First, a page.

One of Jean's rescued critters has been returned to the great outdoors. The dove was only a few days old when it was discovered after having been blown out of its nest. A homeowner had found it on the ground under a tree while mowing his lawn. It was brought to Jean and hand raised. The work that goes into rescuing a small animal or bird is not unlike the first few weeks of life for a human infant. They have to be cleaned, fed every three hours through the night and every two hours all day, have their abdomen stroked to stimulate the intestinal track. Hot water bottles are warmed at every feeding, wrapped in fleece to prevent accidental burns, and placed in the cage to keep them from being chilled.
After being released, the dove stopped waiting for Jean to clean it, and
started preening on its own. Its feathers now look smooth and silky.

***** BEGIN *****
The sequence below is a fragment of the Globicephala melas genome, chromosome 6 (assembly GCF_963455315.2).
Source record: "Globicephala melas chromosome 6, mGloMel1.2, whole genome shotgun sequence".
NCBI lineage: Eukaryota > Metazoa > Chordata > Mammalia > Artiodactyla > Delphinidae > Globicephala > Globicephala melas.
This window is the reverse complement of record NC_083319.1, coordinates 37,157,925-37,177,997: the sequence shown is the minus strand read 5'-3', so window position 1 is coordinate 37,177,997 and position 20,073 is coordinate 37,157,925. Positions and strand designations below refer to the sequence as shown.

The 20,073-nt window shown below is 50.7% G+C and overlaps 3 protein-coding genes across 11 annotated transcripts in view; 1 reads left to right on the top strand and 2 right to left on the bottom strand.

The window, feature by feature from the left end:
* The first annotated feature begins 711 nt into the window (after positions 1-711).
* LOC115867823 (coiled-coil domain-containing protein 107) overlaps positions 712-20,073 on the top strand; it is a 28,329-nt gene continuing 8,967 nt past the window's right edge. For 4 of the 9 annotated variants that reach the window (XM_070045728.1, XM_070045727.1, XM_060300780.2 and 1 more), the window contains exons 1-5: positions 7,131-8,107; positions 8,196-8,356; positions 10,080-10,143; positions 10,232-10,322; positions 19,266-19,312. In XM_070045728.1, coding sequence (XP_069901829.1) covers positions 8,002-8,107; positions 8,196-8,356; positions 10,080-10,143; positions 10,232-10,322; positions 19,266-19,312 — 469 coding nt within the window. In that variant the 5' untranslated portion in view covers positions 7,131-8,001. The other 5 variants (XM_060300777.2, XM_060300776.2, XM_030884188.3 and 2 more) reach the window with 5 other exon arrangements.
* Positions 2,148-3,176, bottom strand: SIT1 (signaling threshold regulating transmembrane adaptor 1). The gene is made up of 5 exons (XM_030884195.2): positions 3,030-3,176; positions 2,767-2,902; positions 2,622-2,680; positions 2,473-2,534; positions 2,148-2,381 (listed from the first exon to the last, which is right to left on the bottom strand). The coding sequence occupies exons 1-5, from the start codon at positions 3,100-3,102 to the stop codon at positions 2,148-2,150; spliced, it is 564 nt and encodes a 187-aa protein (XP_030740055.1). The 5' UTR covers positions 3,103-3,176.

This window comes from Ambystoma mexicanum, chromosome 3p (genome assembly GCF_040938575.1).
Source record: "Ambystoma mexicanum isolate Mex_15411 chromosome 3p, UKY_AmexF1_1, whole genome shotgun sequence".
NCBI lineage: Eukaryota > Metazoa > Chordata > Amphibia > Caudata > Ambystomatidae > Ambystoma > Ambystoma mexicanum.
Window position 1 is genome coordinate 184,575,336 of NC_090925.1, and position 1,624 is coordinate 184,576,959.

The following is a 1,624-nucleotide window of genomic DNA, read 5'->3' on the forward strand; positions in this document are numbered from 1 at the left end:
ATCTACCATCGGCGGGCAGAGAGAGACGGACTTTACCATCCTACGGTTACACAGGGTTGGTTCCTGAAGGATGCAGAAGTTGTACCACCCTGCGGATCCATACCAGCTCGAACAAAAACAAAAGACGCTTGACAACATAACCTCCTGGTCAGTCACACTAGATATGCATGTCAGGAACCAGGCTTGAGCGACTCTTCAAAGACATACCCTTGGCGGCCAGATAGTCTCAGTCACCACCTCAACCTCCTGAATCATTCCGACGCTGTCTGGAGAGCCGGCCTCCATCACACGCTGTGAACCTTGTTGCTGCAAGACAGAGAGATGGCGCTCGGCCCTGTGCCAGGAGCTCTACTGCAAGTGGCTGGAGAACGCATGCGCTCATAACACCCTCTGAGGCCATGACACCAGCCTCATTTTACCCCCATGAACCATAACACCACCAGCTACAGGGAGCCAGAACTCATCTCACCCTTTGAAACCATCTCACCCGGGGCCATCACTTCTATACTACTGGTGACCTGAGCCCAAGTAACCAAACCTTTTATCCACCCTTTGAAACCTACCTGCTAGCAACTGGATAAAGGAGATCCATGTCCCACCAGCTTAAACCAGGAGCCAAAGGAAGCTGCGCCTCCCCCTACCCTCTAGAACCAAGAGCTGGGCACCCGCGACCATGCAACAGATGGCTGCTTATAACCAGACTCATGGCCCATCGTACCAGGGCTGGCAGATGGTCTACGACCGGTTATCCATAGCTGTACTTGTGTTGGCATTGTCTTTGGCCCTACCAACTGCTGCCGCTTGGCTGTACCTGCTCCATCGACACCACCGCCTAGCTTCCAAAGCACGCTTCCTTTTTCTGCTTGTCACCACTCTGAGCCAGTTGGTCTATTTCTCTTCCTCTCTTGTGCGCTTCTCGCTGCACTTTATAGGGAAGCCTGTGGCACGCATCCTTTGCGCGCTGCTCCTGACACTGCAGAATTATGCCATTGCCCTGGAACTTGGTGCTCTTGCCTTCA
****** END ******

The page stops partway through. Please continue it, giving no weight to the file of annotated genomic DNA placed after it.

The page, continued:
Finally the bird was weened to solid food, move progressively to larger and larger cages so they strengthen their wings, and provided with perches of different materials and sizes to strengthen their feet. When this one appeared ready, Jean opened the cage door. The animal is routinely left to make their own decision, and is not just thrown into the air. Sometimes they go in and out of the cage for several days, and back and forth to the guaranteed food supply, before deciding to make on their own. This one, however, seemed confident that it was ready to go. It flew first from the patio up onto the eave of the house. Shorly it flew a sortie around the yard and landed on the peak of the roof. Within a couple minutes another dove landed next to it, then another. Shortly there were about ten other doves joining to welcome the new kid to the neighborhood. We have seen it here several times, and it seems to be doing fine and is part of a large local community of doves.